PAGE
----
Elephants as Super-Communicators: New Books on Cracking Their Codes

It's as a media guy that I've gotten really fascinated by elephants. In large part, anyway.

Along with many pachyderm enthusiasts around the world, I've long been in awe of these animals' gigantic majesty, their social cohesion and their well-appreciated smarts -- including, of course, that renowned and enviable memory of theirs.

2015-04-05-1428268287-7713383-Oconnell2015_M117644Edit2.jpgBut their skill as masterful communicators is what has come to impress me most of all.

We owe our growing knowledge of their highly sophisticated communications systems to a fine lineage of animal behavior researchers, scientists who are in very large part women, as it happens. That's perhaps, only perhaps, connected (some have told me) with the strong matriarchal nature of elephant society.

Thanks must go to Cynthia Moss for starting Kenya's Amboseli Elephant Research Project back in 1972 (just when I was first getting to know elephants in that same national animal reserve of Amboseli). Her work over the decades has revealed some extraordinary complex mechanisms by which elephants message one another, often over great distances.

Moss's investigations seem unstoppable, as she has more recently turned to detailing the extent of inter-species comprehension in elephants -- she was part of a study published last year by Proceedings of the National Academy of Sciences demonstrating that elephants can distinguish -- purely by ear, it seems -- the age, gender and even ethnicity of humans whose voices can be heard nearby but are out of sight.

Katy Payne of Cornell University also broke molds when she charted the sub-sonic "rumbling" by which elephants can communicate over many miles. (The eureka moment for her evidently came in associating that rumbling with her own sense-memories from childhood, when she had felt her stomach throbbing in response to a church organ's lowest notes.)

2015-04-05-1428269153-3272838-OConnellEllie.jpgAnother generation of elephant women is now represented by Caitlin O'Connell (left) of Stanford University. She has taken our understanding in a wholly new direction by exposing how elephants "talk" to each other not merely through the air (via sound-waves, either within or outside of our own human hearing-range) but also through the ground.

O'Connell's detailing of the great beasts' seismic -- or "vibro-tactile" -- messaging (published by the American Physiology Society) was little short of astounding. An elephant, she showed, can send information underground to other elephants, even many miles away, which will be received (through highly sensitive mechano-receptors in the pads of their huge feet, it appears), decoded and answered via the same medium.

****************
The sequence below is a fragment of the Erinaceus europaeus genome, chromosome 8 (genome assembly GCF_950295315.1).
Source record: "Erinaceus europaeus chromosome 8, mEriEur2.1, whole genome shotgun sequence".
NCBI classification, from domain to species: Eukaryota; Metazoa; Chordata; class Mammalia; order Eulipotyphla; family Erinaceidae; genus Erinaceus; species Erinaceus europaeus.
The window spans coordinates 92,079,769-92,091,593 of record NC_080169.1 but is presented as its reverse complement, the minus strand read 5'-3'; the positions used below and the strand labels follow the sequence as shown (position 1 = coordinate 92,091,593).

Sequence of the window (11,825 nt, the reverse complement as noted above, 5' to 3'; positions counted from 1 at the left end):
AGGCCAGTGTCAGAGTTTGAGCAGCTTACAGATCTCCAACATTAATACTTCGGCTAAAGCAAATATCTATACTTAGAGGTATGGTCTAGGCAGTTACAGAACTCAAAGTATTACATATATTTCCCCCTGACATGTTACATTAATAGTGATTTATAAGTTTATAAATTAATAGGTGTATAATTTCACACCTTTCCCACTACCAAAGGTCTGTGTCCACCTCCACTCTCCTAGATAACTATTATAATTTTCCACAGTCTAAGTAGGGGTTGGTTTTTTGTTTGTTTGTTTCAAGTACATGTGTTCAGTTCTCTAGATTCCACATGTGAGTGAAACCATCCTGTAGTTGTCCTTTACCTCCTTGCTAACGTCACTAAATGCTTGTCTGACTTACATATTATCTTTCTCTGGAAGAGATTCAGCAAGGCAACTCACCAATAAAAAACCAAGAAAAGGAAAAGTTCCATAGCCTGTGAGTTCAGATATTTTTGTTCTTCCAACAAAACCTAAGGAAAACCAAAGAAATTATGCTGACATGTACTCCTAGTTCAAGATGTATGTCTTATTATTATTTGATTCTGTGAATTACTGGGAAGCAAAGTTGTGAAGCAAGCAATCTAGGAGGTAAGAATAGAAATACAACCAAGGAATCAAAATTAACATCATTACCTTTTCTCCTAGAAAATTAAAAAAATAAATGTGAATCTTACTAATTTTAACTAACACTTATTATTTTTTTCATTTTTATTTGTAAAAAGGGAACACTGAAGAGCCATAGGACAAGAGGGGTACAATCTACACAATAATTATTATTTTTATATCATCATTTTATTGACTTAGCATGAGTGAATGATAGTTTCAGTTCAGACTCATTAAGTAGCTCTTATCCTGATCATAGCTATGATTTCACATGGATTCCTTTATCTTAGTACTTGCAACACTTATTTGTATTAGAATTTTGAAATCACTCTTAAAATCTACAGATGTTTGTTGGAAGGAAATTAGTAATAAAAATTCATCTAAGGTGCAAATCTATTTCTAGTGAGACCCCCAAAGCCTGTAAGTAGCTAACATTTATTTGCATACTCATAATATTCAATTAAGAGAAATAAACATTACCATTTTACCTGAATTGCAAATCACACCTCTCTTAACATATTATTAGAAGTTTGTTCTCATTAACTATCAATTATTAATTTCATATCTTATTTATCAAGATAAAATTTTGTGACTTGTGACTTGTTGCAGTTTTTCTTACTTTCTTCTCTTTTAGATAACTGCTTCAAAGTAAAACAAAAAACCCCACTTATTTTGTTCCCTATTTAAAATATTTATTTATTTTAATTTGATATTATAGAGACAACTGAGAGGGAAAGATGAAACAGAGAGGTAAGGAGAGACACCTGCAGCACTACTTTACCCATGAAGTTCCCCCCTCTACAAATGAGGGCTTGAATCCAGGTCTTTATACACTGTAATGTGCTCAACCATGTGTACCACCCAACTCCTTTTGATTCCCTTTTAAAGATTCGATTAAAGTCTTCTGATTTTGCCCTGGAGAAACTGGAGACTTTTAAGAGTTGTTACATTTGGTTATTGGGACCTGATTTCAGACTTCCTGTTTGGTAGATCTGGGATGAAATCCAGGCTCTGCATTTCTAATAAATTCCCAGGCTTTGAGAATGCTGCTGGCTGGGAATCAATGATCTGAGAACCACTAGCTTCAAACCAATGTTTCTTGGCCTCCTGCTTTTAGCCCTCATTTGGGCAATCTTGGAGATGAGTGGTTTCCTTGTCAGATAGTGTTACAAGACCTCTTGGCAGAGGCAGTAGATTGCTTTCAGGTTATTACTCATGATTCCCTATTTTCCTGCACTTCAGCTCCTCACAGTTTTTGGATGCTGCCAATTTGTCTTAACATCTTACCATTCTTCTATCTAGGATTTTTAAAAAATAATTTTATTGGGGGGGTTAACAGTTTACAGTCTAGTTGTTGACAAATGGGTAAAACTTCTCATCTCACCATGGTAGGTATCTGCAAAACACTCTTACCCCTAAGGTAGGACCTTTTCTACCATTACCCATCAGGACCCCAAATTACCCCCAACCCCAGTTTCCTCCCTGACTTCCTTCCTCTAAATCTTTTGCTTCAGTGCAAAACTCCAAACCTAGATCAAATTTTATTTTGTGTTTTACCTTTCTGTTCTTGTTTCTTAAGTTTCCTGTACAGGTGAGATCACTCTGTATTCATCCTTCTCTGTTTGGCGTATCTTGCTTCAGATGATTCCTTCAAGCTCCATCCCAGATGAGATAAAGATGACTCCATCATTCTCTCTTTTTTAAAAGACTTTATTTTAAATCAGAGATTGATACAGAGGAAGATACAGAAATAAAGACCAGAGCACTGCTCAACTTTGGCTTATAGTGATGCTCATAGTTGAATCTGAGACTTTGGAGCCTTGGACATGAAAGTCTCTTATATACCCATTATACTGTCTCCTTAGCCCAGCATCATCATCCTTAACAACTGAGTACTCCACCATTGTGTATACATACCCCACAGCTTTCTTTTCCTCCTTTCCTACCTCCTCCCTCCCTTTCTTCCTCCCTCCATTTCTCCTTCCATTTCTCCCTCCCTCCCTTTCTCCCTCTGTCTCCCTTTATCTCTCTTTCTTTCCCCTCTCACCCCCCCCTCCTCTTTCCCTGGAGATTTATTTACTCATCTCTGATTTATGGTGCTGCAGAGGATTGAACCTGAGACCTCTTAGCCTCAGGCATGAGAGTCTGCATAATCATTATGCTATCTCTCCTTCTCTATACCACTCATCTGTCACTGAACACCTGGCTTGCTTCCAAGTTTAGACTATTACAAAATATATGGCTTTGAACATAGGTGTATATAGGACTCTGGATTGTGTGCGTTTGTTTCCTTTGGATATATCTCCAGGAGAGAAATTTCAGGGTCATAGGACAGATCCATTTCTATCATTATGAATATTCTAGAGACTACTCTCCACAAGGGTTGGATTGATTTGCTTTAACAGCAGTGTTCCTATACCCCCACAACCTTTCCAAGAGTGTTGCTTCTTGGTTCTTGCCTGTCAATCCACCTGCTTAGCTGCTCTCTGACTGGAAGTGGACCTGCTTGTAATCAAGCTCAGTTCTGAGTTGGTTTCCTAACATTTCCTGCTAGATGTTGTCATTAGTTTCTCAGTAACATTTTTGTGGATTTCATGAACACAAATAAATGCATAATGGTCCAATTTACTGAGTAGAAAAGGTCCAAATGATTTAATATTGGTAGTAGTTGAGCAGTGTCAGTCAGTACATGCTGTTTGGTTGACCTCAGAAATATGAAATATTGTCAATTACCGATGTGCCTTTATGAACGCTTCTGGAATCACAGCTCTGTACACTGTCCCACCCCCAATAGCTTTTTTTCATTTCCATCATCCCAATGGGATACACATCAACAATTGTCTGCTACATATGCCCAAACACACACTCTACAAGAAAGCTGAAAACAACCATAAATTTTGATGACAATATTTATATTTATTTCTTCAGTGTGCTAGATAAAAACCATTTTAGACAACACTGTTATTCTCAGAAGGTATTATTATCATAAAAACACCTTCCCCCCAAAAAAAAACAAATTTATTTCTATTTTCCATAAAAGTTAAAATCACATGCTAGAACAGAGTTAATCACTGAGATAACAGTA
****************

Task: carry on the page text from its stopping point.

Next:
Her discoveries were dramatically underscored by the Asian elephants who received, and sent out, early warnings of the huge 2004 Indian Ocean earthquake and tsunami. Working elephants in Thailand's tourism industry became deeply agitated and fled to higher ground before the devastating tidal wave struck, so managing to save themselves and many tourists riding on their backs.

2015-04-05-1428266181-550804-OConnell_1.jpg O'Connell's own latest communications come not in an academic journal or treatise, but in decidedly more popular realms of publishing. The first is "Elephant Don" (from University of Chicago Press), a highly engaging and at times deeply affecting personal memoir of her years monitoring elephant society.

The title is drawn from the world of organized crime. "Don" is not a name; it's a label -- as with a "don" in the mob -- here applied to the often swaggering lead figure in a particular group of male elephants that she studied in Namibia. His real name -- given by O'Connell, at least -- is Greg. Her skillful narrative amplifies her gangland parallel fully and convincingly -- it neatly brings alive the book's alliterative subtitle, The Politics of a Pachyderm Posse.

The photo reproduced near the top of this article comes from the book and shows Greg (at right) facing off, in typical glaring mode, against another aggressive male.

Altogether the 256-page volume displays to advantage O'Connell's consistent life-mission, which she once described to me very straightforwardly: "As a scientist, I try to bridge the gap between science and the public in many different ways."

2015-04-05-1428266474-709923-9781101883471A3.jpgAnother of those different ways is evident in a second new book from her, issued almost simultaneously with Elephant Don, and even more populist in flavor. It's a crime thriller, Ivory Ghostspublished by Random House.

It tells the story of an elephant researcher (female... and with no similarities to Dr. O'Connell, I am sure!) who works in southern Africa and ends up fighting murderous poachers and smugglers -- murderous of humans as well as elephants, that is.

It's a classically fast-paced read, a good pulse-racing example of its genre, and, yes -- it contrives also to provide us with compelling illustrations of just how elephants communicate.


Read more of David Tereshchuk's media industry insights at his regular online column, The Media Beat at its new site. The Media Beat Podcasts are always available on demand from Connecticut's NPR station WHDD, and at iTunes.